My Life In Cardboard Boxes
When lifes stress takes its toll on my diabetes management.
July 2006 — The last month has been chaotic, to say the least. I've quit one job, moved to another state, and started another career. While I am very happy with these changes, it's been pretty stressful.
It dawned on me as I picked up yet another heavy cardboard box filled with books and it jostled painfully against my thigh (where my insulin pump infusion set was happily nested) that stress plays such a factor in my diabetes management.
Take this scenario: I wake up one morning, the week before we're moving, and my fasting bloodsugar is 98 mg/dl. I walk around the apartment and mentally assess what needs to be done before we can move. As I make notes, I feel my shoulders tighten. My eyebrows furrow and move-related anxiety sets in. There is so much to pack! And where are we going to get the boxes from? Did we remember to reserve the U-Haul? Did I accidentally pack the cat?!
Although I've only been awake for an hour or so at this point, I am noting a dryness in my mouth and a bit of a headache. Testing my bloodsugar, I'm not surprised when it clocks in at 172 mg/dl. This raise of bloodsugar level was not influenced by food. Or exercise. Or ketones. Or an air bubble in my pump tubing or spoiled insulin. It was pure, unadulterated stress. The kind you lose sleep over. The kind that causes you to completely chew your fingernails.
The kind you write dLife columns about.
Stress does funny things to bloodsugar levels. When I took the GRE's after college, that four-hour test had my glucose levels hovering close to 270 mg/dl, never dipping below that, regardless of how much insulin I sent coursing through my body. During months of extreme family crisis when I was in college, my A1c was up in the stratosphere, hitting double digits. Mentally, I was all over the map. And instead of my body allowing itself to achieve a Zen-like state, it rebelled against me. The frustrations of daily life melded with my daily health management and I experienced major diabetes burnout. My body suffered the consequences of my tangled mind.
I now realize the importance of keeping myself cool, calm, and carbohydrate counting. In order to be at my strongest both physically and mentally, my diabetes needs to be in reasonable control.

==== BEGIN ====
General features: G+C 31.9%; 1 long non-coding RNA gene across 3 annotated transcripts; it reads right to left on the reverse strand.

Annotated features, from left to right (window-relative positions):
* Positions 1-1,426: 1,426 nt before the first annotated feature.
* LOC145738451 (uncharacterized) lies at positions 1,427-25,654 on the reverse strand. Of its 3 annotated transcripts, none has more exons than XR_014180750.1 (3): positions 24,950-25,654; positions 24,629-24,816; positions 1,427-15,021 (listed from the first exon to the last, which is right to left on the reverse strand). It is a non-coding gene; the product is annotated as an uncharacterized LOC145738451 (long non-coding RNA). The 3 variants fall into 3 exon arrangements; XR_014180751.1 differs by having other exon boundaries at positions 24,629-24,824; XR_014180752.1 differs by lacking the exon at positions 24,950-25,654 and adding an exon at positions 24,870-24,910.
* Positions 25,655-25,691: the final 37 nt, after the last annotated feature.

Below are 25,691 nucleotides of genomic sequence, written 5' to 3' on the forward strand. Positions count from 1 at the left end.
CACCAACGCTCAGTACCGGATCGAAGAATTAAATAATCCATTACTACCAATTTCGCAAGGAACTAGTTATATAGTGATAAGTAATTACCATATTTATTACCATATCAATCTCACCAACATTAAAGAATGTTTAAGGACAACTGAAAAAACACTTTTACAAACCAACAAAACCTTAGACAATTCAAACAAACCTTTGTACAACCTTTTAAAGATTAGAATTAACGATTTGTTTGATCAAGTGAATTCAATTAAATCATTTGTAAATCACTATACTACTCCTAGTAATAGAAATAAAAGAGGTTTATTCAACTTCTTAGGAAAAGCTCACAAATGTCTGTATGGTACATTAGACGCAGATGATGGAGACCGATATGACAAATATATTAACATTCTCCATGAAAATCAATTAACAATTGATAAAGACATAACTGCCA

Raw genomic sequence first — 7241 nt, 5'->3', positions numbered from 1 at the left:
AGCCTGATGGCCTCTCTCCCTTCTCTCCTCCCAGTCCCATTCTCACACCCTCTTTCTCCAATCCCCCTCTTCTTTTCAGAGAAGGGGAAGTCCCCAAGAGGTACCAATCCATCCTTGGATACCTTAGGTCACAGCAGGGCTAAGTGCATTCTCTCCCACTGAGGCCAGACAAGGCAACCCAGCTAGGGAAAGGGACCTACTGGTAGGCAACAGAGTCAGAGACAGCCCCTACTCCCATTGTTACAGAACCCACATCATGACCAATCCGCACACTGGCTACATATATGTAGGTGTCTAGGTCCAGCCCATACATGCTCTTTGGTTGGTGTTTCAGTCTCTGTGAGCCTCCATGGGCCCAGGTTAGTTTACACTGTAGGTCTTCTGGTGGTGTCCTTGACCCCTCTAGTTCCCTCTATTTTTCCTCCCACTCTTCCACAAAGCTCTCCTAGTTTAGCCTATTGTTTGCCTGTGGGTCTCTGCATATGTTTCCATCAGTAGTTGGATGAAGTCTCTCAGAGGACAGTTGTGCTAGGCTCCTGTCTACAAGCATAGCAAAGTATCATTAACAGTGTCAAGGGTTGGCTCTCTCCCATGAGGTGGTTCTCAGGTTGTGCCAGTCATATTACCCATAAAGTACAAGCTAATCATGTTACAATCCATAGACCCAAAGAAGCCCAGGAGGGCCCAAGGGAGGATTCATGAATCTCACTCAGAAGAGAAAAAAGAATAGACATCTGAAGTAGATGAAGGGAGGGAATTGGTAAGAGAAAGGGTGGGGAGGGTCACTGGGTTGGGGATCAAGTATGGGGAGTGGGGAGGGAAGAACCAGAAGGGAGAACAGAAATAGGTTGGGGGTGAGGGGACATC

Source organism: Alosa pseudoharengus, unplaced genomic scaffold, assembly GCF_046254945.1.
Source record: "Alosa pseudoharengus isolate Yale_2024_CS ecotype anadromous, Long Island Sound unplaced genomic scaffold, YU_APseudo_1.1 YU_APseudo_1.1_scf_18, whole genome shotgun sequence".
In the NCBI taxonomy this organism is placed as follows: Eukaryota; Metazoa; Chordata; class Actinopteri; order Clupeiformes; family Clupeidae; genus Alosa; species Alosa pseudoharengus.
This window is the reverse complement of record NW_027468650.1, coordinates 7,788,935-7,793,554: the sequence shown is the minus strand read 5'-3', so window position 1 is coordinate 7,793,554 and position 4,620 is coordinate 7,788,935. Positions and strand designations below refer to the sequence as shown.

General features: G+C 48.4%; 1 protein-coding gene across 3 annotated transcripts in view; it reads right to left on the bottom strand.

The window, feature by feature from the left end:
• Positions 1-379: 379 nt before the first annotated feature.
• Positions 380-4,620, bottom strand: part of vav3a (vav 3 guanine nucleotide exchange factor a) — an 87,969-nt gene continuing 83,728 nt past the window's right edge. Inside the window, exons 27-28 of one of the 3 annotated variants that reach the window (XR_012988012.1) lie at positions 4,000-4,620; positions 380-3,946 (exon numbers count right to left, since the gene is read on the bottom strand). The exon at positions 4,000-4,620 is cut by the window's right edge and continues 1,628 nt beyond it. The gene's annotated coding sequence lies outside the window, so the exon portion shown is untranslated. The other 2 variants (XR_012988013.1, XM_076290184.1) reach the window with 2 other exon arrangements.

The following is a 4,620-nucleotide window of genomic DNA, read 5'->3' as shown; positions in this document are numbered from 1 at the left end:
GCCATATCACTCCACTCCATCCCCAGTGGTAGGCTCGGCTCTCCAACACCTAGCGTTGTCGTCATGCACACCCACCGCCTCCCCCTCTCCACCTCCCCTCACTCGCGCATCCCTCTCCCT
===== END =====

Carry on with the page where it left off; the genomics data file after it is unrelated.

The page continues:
In dealing with my recent move from Rhode Island to Connecticut, I felt the stress starting to boil up. My tools to combat the chaos? Laughter and exercise. For the latter, at least five days a week I venture off to the gym and complete my 33 aggressive minutes on the treadmill and couple it with an occasional weight training session. The physical exertion releases tension and exhausts my body enough so that I sleep soundly at night. As for the former, the healing power of laughter, I truly felt its power on the night before we picked up the U-Haul and the apartment looked completely lived in and unpacked. My boyfriend and I stood in the middle of the living room and laughed like loons. Laughter eased the stress of the situation and kept us mentally in check.
Don't get me wrong: There were flare-ups. Like the morning I realized we hadn't packed anything and our move was 24 hours away. Or the time I couldn't find the foolish cat until I realized she had holed herself up in a suitcase. But constant monitoring and staying in tune with my body helped me keep that tough situation from reflecting on my meter.
And now we're here. Safe and sound. Stressful situations will continue to present themselves but I'll ease through them as best I can. And the moral of the story is …
Oh, for crying out loud. Where is that cat?
dLife's Viewpoints columnists are not all medical experts, but everyday people living with diabetes and sharing their personal experiences, most often at a set point in time. While their method of diabetes management may work for them, everyone is different. Please consult with your diabetes care team before acting on anything you read here to find out what will work best for you.
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